They were greeted at the courtyard door of the inn by Mr. Hamilton. He welcomed them both as they alighted from the carriage and hurried them into the warm and inviting reception room. A servant took their coats and gloves. Darcy spoke to Mr. Hamilton, assuring that all arrangements had been carried out, while Elizabeth looked around the room. The pub was to the left through an archway of polished oak and gray stone. Two men in farmer’s garb sat at the edge of the bar, ale mugs in hand, as they attended to an unseen minstrel whose strains of violin music could be faintly heard.

  The reception area was a quaint and cozy room warmed by a roaring fire in a huge fireplace located to the right; numerous chairs and couches were positioned around the heat source. An older gentleman sat in one chair, newspaper in hand, attending avidly to the words. A middle-aged couple sat upon a settee, lifting smiling faces to the Darcys, and nodding politely. There were rooms and hallways branching off from the main chamber, including a public dining area and what appeared to be a tiny library. Lizzy’s attention was diverted to a stout woman with a sunny face who appeared from around a large desk.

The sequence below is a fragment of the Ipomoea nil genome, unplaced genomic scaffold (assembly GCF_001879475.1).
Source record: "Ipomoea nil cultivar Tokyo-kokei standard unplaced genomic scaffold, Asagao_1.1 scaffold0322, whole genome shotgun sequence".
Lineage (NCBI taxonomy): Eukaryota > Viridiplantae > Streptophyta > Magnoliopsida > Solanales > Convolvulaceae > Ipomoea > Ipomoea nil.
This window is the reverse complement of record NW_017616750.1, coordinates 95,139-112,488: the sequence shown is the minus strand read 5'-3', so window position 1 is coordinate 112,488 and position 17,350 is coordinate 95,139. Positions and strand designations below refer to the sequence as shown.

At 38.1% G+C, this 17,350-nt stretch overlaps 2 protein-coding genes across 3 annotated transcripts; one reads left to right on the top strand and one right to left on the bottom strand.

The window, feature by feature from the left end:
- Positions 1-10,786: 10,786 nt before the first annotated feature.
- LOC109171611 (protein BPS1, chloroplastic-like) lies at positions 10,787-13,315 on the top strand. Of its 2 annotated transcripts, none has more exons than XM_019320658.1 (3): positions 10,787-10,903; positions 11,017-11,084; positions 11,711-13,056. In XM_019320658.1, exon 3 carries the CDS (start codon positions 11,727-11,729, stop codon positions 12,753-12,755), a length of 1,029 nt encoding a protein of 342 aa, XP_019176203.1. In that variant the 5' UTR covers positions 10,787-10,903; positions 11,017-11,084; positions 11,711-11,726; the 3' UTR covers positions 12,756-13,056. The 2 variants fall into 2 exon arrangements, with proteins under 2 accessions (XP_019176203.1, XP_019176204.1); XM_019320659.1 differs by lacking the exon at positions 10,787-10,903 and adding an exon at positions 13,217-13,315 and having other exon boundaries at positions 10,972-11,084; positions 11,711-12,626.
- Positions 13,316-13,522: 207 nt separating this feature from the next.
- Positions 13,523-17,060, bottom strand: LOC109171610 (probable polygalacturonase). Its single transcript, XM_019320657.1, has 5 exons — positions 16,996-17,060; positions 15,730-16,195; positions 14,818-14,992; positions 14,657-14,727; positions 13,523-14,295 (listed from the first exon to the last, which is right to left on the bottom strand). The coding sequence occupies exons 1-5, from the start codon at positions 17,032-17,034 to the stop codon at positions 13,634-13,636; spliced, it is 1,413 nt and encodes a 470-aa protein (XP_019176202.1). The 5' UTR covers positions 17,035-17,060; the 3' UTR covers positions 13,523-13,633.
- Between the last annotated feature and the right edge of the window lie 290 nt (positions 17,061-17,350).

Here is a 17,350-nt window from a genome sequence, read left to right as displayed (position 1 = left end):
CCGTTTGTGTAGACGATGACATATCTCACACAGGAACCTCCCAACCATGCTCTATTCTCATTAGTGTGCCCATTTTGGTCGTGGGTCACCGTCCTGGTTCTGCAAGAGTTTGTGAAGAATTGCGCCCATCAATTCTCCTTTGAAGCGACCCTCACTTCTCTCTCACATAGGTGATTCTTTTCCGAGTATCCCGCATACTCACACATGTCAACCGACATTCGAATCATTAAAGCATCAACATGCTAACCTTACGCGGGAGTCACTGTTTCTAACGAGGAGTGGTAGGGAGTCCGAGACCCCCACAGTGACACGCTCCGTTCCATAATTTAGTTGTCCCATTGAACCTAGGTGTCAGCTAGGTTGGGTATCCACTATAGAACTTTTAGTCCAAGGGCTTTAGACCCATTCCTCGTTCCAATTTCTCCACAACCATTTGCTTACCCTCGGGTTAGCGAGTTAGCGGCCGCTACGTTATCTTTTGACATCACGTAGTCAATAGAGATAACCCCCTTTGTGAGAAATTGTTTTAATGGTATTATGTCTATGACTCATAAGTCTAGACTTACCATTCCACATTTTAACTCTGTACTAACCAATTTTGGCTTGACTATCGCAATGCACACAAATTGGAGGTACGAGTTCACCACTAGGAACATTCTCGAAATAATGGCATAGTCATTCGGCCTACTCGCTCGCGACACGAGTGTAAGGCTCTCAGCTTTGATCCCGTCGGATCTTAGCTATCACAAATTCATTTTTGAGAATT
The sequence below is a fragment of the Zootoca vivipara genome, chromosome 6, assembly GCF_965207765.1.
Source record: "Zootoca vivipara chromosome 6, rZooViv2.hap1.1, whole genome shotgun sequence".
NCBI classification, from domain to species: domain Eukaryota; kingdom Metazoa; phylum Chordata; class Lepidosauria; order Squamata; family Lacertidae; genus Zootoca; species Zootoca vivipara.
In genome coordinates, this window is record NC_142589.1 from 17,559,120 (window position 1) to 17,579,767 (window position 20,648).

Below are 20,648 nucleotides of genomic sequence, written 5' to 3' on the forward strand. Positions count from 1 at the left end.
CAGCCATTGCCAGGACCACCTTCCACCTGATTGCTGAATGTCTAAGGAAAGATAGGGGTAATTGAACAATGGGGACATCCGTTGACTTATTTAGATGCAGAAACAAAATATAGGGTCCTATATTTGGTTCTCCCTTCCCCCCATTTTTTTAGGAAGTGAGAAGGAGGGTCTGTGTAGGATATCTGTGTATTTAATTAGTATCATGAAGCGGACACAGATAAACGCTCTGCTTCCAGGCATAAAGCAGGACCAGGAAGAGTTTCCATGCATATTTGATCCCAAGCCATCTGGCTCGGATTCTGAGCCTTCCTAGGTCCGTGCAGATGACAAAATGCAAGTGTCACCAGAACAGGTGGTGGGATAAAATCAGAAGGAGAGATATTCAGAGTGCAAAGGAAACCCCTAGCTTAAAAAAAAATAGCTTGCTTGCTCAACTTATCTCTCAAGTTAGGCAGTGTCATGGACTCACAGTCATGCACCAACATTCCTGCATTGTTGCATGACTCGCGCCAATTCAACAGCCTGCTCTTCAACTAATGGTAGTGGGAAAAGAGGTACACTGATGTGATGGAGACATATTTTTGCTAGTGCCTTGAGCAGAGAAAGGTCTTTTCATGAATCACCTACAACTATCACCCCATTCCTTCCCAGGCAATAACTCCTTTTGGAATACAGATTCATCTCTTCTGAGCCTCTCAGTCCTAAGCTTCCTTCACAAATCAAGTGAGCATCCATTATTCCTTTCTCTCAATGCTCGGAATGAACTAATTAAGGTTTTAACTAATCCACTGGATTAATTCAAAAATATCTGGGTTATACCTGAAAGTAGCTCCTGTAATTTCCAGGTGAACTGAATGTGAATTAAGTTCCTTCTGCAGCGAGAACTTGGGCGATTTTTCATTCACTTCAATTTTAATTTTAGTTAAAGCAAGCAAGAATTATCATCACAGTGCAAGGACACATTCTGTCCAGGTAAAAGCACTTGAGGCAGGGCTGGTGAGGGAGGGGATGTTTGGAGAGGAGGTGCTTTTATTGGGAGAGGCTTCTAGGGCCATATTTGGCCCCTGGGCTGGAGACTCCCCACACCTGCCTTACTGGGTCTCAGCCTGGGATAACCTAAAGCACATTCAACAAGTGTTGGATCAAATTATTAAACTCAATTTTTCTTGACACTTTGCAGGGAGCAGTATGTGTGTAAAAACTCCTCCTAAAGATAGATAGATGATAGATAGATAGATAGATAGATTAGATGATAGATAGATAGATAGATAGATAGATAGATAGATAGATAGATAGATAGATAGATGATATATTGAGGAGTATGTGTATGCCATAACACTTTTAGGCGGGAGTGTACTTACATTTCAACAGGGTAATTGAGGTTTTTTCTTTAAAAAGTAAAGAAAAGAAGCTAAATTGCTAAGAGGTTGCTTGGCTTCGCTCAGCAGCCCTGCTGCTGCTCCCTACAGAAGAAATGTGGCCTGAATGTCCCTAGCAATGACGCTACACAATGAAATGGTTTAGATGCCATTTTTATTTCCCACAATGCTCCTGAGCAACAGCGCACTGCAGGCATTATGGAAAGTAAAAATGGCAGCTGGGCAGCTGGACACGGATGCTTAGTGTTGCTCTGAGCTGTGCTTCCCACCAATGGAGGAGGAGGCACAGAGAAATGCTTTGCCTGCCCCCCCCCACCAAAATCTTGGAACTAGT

“Welcome, welcome!” she sang. “Mr. and Mrs. Darcy! How delightful! Newlyweds! How precious it is to have you spending your first days with us!” Mr. Hamilton turned and introduced his wife to Lizzy.

  Mrs. Hamilton continued in her breathless, singsong way of talking, “Mr. Darcy has been our guest so very often! And now he is married! What a blessing it is! A private parlor is set up for dining, Mr. Darcy, just as you requested! Dinner will be ready momentarily! All the dishes you asked for, Mr. Darcy! Very private!”